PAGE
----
I love this second question, because, you know what, I love the houses in Gilead. They are unbelievably gorgeous. The Commander’s study! That sunroom/breakfast nook thing! Serena Joy’s bedroom! It’s all devastatingly beautiful. Serena Joy’s wardrobe isn’t bad either.
Okay, same question back to you AM. And then let’s talk about the worldbuilding here. I think the way Gilead is revealed is brilliant. Give me your thoughts and tell me what still baffles you and what you want to see more of in season two.
A: The architecture for the Commanders’ houses (well, compounds, really) is amazing, and I love that we really only see grey skies in the “present day” scenes, making the whole world look like a gloomy snowglobe. The kitchen and sunroom are the only places with warmth, and even those are carefully controlled and monitored. When we see June and Nick get it on for real, his attic apartment is given a glow as well, which at that point, we hadn’t seen and made the entire proceeding reveal how much we had been missing. It’s like when you don’t really notice that the color green is missing from a room until all of a sudden, you see it and you realize how much you love it and missed seeing it.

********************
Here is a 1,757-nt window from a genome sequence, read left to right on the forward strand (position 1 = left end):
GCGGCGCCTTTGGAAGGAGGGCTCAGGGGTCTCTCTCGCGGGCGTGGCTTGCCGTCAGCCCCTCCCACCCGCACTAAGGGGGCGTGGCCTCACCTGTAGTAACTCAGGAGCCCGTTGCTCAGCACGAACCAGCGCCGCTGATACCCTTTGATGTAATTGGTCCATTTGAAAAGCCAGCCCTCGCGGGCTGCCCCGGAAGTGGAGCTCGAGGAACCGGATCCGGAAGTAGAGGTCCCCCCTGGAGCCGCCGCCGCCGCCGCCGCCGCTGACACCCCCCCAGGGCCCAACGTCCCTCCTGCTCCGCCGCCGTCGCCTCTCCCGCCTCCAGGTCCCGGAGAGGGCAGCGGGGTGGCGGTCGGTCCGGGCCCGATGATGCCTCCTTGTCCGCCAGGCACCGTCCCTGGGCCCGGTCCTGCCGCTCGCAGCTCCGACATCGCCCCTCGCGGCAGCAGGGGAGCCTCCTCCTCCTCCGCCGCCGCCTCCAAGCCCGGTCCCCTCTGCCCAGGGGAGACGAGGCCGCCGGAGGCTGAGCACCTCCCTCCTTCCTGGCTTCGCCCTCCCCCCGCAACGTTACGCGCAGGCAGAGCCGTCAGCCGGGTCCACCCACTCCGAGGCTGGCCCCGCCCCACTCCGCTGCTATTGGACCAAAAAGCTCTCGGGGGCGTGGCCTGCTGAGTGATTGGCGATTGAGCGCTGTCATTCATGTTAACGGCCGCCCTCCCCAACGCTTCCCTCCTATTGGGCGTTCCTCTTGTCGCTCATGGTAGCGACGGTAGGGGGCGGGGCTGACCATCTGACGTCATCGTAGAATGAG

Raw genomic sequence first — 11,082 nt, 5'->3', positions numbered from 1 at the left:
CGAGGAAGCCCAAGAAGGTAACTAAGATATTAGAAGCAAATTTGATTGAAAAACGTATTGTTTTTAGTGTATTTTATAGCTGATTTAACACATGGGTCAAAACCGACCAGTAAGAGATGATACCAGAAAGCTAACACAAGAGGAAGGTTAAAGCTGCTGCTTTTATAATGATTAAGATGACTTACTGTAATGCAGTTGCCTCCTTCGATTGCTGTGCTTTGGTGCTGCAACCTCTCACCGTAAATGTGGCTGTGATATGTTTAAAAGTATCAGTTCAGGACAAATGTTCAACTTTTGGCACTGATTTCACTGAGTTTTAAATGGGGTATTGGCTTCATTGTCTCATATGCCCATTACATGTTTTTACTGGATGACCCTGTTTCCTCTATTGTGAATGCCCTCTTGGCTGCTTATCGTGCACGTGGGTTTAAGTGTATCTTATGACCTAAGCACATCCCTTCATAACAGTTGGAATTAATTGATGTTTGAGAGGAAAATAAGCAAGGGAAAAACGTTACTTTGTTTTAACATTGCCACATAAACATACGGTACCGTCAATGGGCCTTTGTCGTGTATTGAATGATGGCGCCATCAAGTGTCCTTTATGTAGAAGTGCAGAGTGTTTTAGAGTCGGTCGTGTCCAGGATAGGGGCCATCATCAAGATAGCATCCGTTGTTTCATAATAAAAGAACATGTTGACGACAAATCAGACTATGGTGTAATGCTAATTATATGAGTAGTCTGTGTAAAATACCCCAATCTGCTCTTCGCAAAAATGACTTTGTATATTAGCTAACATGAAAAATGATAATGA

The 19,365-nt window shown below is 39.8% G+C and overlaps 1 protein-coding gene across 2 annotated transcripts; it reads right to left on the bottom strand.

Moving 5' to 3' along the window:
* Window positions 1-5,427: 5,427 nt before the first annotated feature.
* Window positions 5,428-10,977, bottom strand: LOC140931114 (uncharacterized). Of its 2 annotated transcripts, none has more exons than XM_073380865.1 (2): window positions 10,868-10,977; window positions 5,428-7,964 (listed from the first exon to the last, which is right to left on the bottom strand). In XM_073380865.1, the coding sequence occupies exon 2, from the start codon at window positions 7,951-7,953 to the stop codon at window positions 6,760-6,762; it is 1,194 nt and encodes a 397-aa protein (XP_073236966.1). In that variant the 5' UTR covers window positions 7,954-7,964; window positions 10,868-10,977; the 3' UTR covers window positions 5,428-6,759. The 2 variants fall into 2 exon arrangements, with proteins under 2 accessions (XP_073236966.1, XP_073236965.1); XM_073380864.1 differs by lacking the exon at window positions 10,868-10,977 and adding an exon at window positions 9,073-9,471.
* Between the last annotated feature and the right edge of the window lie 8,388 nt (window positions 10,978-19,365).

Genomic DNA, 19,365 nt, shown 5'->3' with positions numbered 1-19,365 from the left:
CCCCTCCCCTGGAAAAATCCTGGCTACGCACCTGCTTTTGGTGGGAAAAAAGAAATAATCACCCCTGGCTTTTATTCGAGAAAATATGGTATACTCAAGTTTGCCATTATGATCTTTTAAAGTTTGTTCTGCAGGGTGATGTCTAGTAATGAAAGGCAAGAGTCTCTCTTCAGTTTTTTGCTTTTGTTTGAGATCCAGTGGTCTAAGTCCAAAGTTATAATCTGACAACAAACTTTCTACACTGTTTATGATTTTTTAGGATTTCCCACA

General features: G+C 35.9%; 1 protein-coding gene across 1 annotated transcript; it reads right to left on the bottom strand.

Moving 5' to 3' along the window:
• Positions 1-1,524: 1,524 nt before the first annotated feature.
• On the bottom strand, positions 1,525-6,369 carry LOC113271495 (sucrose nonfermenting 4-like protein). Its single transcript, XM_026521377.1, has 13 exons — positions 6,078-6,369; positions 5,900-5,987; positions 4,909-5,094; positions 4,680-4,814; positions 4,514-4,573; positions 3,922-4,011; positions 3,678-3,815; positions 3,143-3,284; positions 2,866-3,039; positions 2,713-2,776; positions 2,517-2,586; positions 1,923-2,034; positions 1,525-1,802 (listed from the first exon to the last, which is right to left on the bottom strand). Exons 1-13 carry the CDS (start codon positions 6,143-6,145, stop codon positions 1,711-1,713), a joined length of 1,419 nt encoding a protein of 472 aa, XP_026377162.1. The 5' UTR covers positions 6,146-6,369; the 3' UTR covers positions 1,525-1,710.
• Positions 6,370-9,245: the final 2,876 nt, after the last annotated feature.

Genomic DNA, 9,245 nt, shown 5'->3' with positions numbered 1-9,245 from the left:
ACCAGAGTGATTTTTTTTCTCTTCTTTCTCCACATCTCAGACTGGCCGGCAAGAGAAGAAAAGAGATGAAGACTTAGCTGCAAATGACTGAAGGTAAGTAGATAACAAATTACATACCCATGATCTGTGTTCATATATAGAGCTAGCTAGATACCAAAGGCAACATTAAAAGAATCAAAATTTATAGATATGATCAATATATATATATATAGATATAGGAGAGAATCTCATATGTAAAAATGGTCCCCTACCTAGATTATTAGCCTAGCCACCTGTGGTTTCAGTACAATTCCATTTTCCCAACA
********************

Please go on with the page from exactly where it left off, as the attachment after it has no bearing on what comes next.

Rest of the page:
From the beginning, we as the audience aren’t sure what’s going on. Why are these women wearing red cloaks and white Puritan bonnets? Why are there no food labels with words? Why are they all saying “Under his eye” all the time? I did love the reveal that for all of the adults, this new world is relatively new, which as I mentioned before, adds to the horror of the proceedings in a rather unexpected way. I could not stop thinking about the parable of the frog in a bucket, that if you drop a frog into boiling water, he’ll jump out. But if you slowly heat a bucket of water with a frog already inside, he won’t notice and slowly boil to death. It’s exactly what’s happened here.
Another stroke of brilliance is the genuinely positive things that have come from a dystopian, controlled world: everyone in Gilead has lots of fresh, organic food to eat and pollution has dropped exponentially. Those are things we’d love to see in our world, but they’re difficult to achieve. It’s a contrast from the world created in Hunger Games, where no one outside the Capital has even a sub-standard level of existence.